Once when he was very young, I remember my son looking at me through the very real pain of getting a shot at the doctor’s and saying in surprise and accusation, “It hurts!” I was his mother. I wasn’t supposed to allow such pain, much less engineer it. In his dependance on me, it must have seemed like a betrayal. “It hurts me more than it hurts you,” I’d have liked to have said, but I don’t think he would have believed me, that I would have spared him if not for the ultimate good the injections promised.
The pain of sanctification feels something like that. God carves out the footholds of the devil in my life, the fleshly desires that corrupt, and infectious worldly attitudes that impair my new life in Christ. Because I don’t see right, He goes to work on my eyes. I don’t walk properly, so He begins operating on my limbs. My arteries are blocked, so He does open-heart surgery. It’s all very unpleasant. And my surprise and accusation towards Him feels the same as my son’s: “It hurts!” I say to Him. He’s my Father, isn’t He? Only I know it hurt Him more than it does me, because of the cross.
There on the cross, He was “despised and rejected by mankind, a man of suffering, and familiar with pain. Like one from whom people hide their faces, He was despised,and we held Him in low esteem. Surely He took up our pain and bore our suffering, yet we considered Him punished by God, stricken by Him, and afflicted. But He was pierced for our transgressions, He was crushed for our iniquities; the punishment that brought us peace was on Him, and by His wounds we are healed…. the Lord has laid on Him the iniquity of us all” (Is. 53: 4-6).
Because of the cross, I’m going to heaven. Still “the gate is narrow and the way is hard that leads to life, and those who find it are few” (Mt. 7:14). Even though Christ atoned for my sins once and for all, as one who truly belongs to Him, it means I will “take up [my] cross daily and follow [Him]” (Lk. 9:23), walking in His footsteps. Not only the cross of a lifelong Lenten self-denial, but the cross of trials and physical afflictions.
But unlike Lenten observances, I don’t get to choose the form of my cross. My Heavenly Father does. The cross is as He designs: the people who place me there, the afflictions that pierce like nails, the manner of shame and scorn and sorrow, and the fists of tribulation that strike and wound. With Christ-likeness, I must submit, humbly, “under the mighty hand of God,” casting my anxieties on Him, knowing He cares for me and that one day in heaven I will see Him face to face (1 Pt. 5: 6-7).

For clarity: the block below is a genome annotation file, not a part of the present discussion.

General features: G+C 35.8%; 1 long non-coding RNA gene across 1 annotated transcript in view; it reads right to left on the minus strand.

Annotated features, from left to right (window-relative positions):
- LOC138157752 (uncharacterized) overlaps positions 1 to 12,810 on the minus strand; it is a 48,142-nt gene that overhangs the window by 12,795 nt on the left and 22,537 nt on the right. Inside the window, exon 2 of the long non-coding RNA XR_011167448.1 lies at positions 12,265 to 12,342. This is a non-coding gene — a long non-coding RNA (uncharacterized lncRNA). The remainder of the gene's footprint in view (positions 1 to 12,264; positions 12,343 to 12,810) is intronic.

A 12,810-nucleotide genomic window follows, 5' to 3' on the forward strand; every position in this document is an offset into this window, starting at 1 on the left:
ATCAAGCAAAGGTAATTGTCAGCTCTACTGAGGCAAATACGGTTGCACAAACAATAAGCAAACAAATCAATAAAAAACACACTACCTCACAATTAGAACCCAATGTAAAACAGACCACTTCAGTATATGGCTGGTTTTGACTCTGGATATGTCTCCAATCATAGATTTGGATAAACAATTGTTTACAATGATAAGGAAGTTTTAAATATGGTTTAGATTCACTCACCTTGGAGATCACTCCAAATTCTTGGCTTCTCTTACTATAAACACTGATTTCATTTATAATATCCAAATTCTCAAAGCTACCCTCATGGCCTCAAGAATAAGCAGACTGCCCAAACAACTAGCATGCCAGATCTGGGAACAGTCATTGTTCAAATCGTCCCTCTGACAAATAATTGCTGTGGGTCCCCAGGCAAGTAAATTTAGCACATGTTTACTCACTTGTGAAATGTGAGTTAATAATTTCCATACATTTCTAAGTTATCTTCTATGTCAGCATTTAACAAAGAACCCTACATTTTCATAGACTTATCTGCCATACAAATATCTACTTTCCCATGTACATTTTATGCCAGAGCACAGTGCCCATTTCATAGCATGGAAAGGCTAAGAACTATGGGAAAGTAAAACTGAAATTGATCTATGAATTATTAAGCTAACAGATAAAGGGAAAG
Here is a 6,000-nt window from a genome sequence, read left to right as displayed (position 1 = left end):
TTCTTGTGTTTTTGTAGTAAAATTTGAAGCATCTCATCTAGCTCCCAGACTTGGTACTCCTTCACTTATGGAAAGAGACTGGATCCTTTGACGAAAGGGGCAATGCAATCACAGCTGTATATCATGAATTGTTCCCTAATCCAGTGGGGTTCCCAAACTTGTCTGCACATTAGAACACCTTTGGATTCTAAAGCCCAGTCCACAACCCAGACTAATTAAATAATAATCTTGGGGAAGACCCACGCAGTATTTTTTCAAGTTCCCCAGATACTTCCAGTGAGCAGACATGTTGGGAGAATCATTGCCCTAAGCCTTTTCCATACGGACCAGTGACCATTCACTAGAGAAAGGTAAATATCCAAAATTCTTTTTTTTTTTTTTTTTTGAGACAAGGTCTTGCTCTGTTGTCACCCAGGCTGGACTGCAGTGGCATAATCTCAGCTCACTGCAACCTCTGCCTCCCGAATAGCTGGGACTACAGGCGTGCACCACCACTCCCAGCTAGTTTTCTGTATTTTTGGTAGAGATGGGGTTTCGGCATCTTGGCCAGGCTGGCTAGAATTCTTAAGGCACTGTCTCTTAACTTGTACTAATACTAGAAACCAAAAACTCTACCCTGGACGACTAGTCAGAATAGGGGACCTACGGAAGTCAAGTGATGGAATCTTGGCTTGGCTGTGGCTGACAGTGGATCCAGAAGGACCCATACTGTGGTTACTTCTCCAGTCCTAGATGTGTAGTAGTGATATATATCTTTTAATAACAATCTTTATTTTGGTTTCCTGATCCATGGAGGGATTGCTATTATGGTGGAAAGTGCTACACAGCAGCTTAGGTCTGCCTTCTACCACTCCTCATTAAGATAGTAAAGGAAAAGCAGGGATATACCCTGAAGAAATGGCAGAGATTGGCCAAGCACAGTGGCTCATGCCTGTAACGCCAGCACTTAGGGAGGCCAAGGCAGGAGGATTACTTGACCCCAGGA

Getting me ready for heaven, this process of sanctification whereby I am being transformed into Christ-likeness, isn’t an easy job for my Master. But I take heart that it wasn’t easy for Him to accomplish even in the apostle Paul. Paul endured much persecution and pain and affliction, but at the end of his life he was able to say, “I have fought the good fight. I have finished the race” (2 Tim. 4:7). If sanctification for that great apostle to the Gentiles meant enduring as much as he did, how much more must I? “I die every day!” he exclaimed to the Corinthian church (1 Cor. 15: 31).
Yet he was able to say by the Holy Spirit within Him as every Christian can:
But we have this treasure in jars of clay, to show that the surpassing power belongs to God and not to us. We are afflicted in every way, but not crushed; perplexed, but not driven to despair; persecuted, but not forsaken; struck down, but not destroyed; always carrying in the body the death of Jesus, so that the life of Jesus may also be manifested in our bodies. For we who live are always being given over to death for Jesus’ sake, so that the life of Jesus also may be manifested in our mortal flesh.
2 Cor. 4: 7-11
And we know that for those who love God all things work together for good, for those who are called according to His purpose.